Seroprevalence and risk factors for Rickettsia felis exposure in dogs from Southeast Queensland and the Northern Territory, Australia

Hii, Sze-Fui, Abdad, Mohammad Y., Kopp, Steven R., Stenos, John, Rees, Robert L. and Traub, Rebecca J. (2013) Seroprevalence and risk factors for Rickettsia felis exposure in dogs from Southeast Queensland and the Northern Territory, Australia. Parasites and Vectors, 6 1: 159.1-159.7. doi:10.1186/1756-3305-6-159


Author Hii, Sze-Fui
Abdad, Mohammad Y.
Kopp, Steven R.
Stenos, John
Rees, Robert L.
Traub, Rebecca J.
Title Seroprevalence and risk factors for Rickettsia felis exposure in dogs from Southeast Queensland and the Northern Territory, Australia
Formatted title
 Seroprevalence and risk factors for Rickettsia felis exposure in dogs from Southeast Queensland and the Northern Territory, Australia
Journal name Parasites and Vectors   Check publisher's open access policy
ISSN 1756-3305
Publication date 2013-06
Year available 2013
Sub-type Article (original research)
DOI 10.1186/1756-3305-6-159
Open Access Status DOI
Volume 6
Issue 1
Start page 159.1
End page 159.7
Total pages 7
Place of publication London, United Kingdom
Publisher BioMed Central
Collection year 2014
Language eng
Formatted abstract
Background: The recent detection of Rickettsia felis DNA in dogs in Australia suggests that dogs are potential mammalian reservoir hosts for this emerging rickettsia. To date, there is no published report addressing the seroprevalence of R. felis in dogs in Australia.

Methods: Antigens for R. felis were produced by inoculating confluent XTC-2 monolayer cell cultures with three pools of cat flea (Ctenocephalides felis) homogenates. Infection was confirmed by real-time (qPCR), conventional or nested PCRs targeting the ompB, gltA, 17 kDa and ompA genes. Two hundred and ninety-two dogs from Southeast Queensland and the Northern Territory were tested for the presence of R. felis antibodies using a microimmunofluorescence (IF) test and the seroprevalence and associated risk factors for exposure were determined using both uni- and multi-variate analyses.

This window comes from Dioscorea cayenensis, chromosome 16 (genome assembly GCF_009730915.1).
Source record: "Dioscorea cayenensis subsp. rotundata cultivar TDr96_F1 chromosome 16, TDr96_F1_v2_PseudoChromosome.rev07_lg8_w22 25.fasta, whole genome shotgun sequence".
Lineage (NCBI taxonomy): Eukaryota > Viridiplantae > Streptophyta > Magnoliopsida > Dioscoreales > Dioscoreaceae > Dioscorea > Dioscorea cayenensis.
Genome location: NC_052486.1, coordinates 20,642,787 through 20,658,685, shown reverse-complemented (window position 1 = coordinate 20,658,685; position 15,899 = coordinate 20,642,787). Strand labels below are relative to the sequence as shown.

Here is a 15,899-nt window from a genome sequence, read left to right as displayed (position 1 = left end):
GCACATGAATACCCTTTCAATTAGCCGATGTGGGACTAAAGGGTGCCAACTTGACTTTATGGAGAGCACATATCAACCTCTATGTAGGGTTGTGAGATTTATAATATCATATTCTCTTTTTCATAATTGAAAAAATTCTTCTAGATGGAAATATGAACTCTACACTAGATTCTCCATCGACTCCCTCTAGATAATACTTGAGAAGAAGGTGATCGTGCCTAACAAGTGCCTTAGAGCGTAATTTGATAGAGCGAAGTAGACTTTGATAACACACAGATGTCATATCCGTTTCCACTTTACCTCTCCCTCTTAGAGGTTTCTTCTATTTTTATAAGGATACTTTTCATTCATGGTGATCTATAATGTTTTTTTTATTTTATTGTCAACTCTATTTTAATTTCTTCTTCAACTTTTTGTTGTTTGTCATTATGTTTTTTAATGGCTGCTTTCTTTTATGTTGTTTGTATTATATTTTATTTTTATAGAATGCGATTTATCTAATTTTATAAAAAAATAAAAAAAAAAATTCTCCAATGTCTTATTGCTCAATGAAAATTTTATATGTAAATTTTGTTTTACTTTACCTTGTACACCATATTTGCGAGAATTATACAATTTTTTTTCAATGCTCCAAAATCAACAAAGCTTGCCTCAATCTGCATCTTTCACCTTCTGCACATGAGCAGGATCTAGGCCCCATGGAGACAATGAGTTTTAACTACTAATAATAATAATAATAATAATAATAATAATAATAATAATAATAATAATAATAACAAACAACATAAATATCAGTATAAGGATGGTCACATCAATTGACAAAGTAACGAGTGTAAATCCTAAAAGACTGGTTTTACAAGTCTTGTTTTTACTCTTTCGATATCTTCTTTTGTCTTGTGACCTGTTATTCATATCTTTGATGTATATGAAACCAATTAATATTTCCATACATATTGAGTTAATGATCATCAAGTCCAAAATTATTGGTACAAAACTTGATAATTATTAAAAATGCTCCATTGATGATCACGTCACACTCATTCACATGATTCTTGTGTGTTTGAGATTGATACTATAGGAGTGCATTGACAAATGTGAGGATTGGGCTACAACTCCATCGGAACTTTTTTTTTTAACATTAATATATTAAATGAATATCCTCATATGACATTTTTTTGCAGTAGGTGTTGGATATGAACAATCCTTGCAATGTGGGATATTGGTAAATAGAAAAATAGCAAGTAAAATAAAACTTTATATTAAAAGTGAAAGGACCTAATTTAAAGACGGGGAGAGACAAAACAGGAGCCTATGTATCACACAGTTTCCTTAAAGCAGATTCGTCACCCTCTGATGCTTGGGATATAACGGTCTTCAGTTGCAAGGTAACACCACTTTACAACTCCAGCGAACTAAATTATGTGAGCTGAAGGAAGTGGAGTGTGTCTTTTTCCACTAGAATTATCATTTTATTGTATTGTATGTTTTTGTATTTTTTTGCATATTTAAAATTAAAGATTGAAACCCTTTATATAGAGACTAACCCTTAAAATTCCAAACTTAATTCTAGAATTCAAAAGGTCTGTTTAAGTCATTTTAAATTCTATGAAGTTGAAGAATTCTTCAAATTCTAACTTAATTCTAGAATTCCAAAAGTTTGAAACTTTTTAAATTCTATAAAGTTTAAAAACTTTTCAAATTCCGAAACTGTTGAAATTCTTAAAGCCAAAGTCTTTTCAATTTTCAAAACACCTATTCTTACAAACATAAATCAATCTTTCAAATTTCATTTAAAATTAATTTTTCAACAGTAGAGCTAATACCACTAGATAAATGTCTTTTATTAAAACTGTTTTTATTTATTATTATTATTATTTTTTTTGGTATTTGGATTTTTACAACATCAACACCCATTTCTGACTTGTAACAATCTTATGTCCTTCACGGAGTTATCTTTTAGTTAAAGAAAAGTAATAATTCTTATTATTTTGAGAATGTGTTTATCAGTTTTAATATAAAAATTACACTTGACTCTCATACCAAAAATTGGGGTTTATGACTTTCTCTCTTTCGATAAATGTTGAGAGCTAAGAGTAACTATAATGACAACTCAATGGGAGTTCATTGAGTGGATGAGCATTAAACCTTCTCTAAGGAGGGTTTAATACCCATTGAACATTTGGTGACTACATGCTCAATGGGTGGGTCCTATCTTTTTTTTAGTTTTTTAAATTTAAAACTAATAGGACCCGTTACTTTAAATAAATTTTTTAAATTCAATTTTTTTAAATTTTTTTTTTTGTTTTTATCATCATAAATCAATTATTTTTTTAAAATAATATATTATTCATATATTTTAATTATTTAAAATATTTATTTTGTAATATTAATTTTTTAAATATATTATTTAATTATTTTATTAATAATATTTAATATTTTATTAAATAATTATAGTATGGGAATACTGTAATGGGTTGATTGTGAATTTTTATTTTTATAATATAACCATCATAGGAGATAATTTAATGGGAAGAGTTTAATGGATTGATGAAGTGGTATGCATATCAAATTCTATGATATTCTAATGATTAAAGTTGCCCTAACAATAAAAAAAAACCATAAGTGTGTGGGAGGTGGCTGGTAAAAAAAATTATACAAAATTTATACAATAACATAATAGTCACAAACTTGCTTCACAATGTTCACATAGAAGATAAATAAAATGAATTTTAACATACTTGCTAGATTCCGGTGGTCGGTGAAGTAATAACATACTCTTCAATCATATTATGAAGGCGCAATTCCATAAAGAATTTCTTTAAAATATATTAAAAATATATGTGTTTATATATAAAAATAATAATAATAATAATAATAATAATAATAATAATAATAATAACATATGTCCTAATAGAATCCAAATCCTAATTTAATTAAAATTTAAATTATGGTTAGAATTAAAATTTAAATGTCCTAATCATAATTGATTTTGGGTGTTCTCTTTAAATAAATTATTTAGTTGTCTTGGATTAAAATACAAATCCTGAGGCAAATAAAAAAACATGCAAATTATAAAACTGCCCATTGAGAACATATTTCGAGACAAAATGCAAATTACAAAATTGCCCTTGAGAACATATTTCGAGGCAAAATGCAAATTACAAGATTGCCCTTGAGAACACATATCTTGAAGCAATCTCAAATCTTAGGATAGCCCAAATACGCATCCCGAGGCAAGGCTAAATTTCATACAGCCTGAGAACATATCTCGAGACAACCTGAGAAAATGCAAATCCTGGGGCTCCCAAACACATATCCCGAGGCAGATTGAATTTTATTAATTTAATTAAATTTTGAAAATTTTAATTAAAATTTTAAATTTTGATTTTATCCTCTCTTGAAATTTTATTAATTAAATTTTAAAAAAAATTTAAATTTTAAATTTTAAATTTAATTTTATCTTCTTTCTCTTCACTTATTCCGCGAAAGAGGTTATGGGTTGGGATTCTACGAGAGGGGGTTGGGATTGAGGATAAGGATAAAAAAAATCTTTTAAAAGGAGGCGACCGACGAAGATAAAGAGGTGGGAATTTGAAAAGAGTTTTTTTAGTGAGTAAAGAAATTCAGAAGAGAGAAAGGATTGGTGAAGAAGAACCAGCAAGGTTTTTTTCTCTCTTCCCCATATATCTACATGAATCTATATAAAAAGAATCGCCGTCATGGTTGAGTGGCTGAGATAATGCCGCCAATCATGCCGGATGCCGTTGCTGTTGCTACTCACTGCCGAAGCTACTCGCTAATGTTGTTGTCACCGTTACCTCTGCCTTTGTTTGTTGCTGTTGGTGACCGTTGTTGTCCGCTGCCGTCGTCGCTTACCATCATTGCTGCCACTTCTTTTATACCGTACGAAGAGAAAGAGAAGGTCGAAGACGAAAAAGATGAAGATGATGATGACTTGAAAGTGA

Results: Rickettsia felis was successfully isolated in cell culture from all three cat-flea pools. One hundred and forty-eight dogs (50.7%) showed seropositivity with titres ≥64 and 54 (18.5%) with titres ≥128. At antibody titres ≥64, dogs with active ectoparasite control were less likely to be seropositive to R. felis (OR: 2.60; 95% CI: 1.20 - 5.56).

Conclusions: This first reported isolation of R. felis in cell culture in Australia allowed for the production of antigen for serological testing of dogs. Results of this serological testing reflects the ubiquitous exposure of dogs to R. felis and advocate for owner vigilance with regards to ectoparasite control on domestic pets.
Keyword Rickettsia felis
Flea-borne spotted fever
Seroprevalence
Ctenocephalides felis
Q-Index Code C1
Q-Index Status Confirmed Code
Institutional Status UQ

Document type: Journal Article
Sub-type: Article (original research)
Collections: Official 2014 Collection
School of Veterinary Science Publications
 
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